In all Rob’s books there are the main stories and then many background details some of which tell parallel stories (the monkey in Blown Away or the rabbit love story in GRRRRR!) some of which are entirely irrelevant (the number 72 – the year of Rob’s birth – appears in every book) and some which provide us with jokes, colour or interest (the hidden alphabet in Show and Tell, the reverse world bedrooms in Kevin). Again, the motivation for adding these is to provide a story time experience that grows with each reading of the book. Like any parent, Rob is familiar with the phase children go through of wanting a favourite book read over and over. Children love the familiarity of books they know and love to look for details: ‘I wanted to put in levels of details that you might not spot until the sixth or seventh time of reading it’. These details add different layers of meaning which make them interesting for older children or adults (particularly those adults who have to read them over and over again).
There are themes of friendship and hope throughout all Rob’s books but he thinks this is because these are really universal themes which are very relevant to young children’s lives. He really doesn’t set out to ‘preach’ or write stories with a moral but these kinds of themes seem to emerge. When he was creating Odd Dog Out he had an idea for a world entirely populated by sausage dogs but it was his daughter returning from school worried that she didn’t have the same lunchbox as her friends that made him think about a story where you didn’t need to be exactly like everyone else to fit in. This, like all the best stories, evolved into something more nuanced and Rob talks movingly about speaking with adults in Russia who felt that the rainbow scarf dog was an important and meaningful symbol in a country where children are taught not to be open about their sexuality or identity.
Kevin was his first book which didn’t have a cast of animal characters. Based on his daughter’s actual imaginary friend, to whom the book is dedicated, this book was actually one of his earliest ideas. And now in Show and Tell he has created a cast of children – the very eccentric and rather wonderful Class 2L. Here, he has also carefully constructed a class of children which really reflects their differences and includes children with a range of backgrounds, as you would find in any inner-city classroom. He says: ‘I was reflecting my own children’s class at school. I love that my own children’s classes are very accepting of difference and diversity – and there are all these children in that class – so this is a reflection of what my life, and their life is like. It is very important for everybody to be able to see themselves somewhere in a children’s book’. He has taken a similar view of his work as the World Book Day official illustrator and as part of this role was instrumental in creating the Share a Story bookmarks where he was determined that there would be at least one bookmark from the range that would speak to every reader, whatever their tastes and interests.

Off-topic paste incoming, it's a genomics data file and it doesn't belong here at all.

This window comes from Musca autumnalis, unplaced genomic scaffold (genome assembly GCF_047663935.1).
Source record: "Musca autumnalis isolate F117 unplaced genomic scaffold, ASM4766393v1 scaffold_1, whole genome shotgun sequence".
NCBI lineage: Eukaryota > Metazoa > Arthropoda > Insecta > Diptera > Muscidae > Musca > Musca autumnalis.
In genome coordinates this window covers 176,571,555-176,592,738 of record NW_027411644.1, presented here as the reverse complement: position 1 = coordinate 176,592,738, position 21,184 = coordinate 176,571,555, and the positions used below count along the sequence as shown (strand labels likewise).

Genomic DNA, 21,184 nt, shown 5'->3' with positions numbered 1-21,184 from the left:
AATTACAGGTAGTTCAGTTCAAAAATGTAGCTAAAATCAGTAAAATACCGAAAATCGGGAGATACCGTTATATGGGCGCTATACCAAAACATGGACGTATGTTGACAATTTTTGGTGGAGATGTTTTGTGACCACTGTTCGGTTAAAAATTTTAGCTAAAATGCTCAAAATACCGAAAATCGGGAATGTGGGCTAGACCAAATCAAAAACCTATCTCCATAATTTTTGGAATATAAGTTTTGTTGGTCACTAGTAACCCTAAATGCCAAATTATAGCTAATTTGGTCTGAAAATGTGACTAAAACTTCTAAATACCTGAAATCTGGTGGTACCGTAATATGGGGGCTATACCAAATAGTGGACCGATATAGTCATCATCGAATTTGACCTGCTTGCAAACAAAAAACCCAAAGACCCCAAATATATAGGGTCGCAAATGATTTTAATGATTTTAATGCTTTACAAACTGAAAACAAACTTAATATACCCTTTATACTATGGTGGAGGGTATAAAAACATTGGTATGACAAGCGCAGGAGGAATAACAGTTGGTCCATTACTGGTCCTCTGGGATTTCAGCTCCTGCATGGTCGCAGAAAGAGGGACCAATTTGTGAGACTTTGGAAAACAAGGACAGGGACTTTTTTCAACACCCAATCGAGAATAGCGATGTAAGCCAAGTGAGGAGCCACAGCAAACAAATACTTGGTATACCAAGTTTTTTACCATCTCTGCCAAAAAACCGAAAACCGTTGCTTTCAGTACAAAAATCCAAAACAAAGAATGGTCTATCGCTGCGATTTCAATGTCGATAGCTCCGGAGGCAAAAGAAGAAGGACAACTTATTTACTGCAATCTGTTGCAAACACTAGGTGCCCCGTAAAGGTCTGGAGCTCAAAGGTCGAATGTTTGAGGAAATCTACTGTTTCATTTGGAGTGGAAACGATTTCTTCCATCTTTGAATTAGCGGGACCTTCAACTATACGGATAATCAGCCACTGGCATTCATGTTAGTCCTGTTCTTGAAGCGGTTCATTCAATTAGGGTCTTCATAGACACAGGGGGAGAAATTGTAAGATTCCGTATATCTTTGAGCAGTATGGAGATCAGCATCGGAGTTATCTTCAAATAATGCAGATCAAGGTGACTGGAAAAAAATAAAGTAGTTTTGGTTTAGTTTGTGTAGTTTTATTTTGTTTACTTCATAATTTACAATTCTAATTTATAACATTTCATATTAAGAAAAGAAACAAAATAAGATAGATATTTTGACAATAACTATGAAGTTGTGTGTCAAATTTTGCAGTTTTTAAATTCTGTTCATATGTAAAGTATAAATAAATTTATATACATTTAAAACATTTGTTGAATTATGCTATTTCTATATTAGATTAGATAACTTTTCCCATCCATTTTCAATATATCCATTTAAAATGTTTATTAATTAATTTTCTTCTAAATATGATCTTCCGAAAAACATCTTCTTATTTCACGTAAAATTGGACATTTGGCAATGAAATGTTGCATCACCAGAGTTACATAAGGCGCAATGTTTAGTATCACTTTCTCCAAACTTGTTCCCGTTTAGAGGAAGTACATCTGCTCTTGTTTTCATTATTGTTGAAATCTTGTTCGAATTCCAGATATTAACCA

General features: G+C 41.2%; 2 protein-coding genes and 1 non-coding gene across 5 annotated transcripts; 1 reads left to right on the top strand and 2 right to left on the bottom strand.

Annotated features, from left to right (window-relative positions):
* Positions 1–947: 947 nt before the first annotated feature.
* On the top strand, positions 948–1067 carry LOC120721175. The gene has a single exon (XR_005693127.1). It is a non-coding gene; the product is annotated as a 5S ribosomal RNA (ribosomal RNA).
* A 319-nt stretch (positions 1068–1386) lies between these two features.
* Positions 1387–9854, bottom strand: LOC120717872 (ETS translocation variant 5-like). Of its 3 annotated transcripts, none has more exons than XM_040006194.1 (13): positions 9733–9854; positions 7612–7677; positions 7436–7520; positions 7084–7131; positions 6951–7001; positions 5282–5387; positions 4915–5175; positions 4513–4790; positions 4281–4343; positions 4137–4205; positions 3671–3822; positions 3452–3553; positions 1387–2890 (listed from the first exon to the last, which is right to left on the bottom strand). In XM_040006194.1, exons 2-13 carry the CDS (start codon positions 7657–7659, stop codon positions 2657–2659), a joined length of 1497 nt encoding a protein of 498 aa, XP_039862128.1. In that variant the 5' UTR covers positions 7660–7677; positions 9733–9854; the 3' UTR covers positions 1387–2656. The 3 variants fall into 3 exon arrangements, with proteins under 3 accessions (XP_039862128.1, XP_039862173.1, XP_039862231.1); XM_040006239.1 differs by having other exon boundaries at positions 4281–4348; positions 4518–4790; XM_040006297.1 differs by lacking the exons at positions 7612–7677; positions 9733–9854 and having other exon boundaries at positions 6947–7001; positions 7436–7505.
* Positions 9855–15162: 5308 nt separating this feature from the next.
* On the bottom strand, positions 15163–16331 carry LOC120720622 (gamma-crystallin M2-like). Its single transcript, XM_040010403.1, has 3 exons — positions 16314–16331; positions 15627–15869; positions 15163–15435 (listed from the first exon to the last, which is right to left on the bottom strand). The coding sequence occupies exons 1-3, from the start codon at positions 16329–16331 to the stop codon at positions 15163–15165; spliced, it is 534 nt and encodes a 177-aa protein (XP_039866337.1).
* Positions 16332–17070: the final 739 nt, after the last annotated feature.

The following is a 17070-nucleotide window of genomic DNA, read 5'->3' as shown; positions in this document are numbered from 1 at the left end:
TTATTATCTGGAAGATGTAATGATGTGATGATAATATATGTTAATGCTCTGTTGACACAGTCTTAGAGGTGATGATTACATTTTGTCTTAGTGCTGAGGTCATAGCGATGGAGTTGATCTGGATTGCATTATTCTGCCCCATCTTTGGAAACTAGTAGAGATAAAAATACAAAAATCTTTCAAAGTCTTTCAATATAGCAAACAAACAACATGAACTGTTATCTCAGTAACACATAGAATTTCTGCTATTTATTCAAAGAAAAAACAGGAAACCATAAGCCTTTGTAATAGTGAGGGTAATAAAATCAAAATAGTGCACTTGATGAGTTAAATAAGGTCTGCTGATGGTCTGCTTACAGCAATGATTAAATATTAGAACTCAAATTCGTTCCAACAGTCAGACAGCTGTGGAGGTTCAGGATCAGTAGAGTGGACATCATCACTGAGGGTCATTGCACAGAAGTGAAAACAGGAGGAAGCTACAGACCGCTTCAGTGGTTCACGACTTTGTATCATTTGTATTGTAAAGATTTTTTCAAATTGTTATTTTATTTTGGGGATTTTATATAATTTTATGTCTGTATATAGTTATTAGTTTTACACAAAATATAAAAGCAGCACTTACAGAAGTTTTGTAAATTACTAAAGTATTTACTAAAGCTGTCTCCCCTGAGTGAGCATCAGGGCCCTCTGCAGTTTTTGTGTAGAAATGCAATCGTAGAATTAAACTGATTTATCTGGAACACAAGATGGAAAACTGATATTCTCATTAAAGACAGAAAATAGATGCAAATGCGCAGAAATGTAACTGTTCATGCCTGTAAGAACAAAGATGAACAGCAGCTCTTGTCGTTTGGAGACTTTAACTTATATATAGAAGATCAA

Always busy, Rob is currently working on his next picture book, The Day I Lost My Human, as well as writing a new (yet to be announced) middle-grade fiction series and continuing with his famous #PackedLunchPostIts, at least until his youngest daughter leaves Year 6. He believes his is the best job in the world and obviously revels in the creativity of it all. Does he wonders why he didn’t do this earlier? ‘I don’t think I could have done it before I had children. I know now what they like, and how to talk to them’. It is this love of reading a story that shapes his work: ‘Sharing a story with someone is a truly magical moment’.
Louise Johns-Shepherd is chief executive of CLPE (Centre for Literacy in Primary Education).
Books mentioned, all by Rob Biddulph, all published by HarperCollins Children’s Books:
Blown Away, 978-0007593828, £6.99 pbk
GRRRRR!, 978-0007594139, £6.99 pbk
Kevin, 978-0008207427, £6.99 pbk
Odd Dog Out, 978-0008184780, £6.99 pbk
Show and Tell, 978-0008317911, £12.99 hbk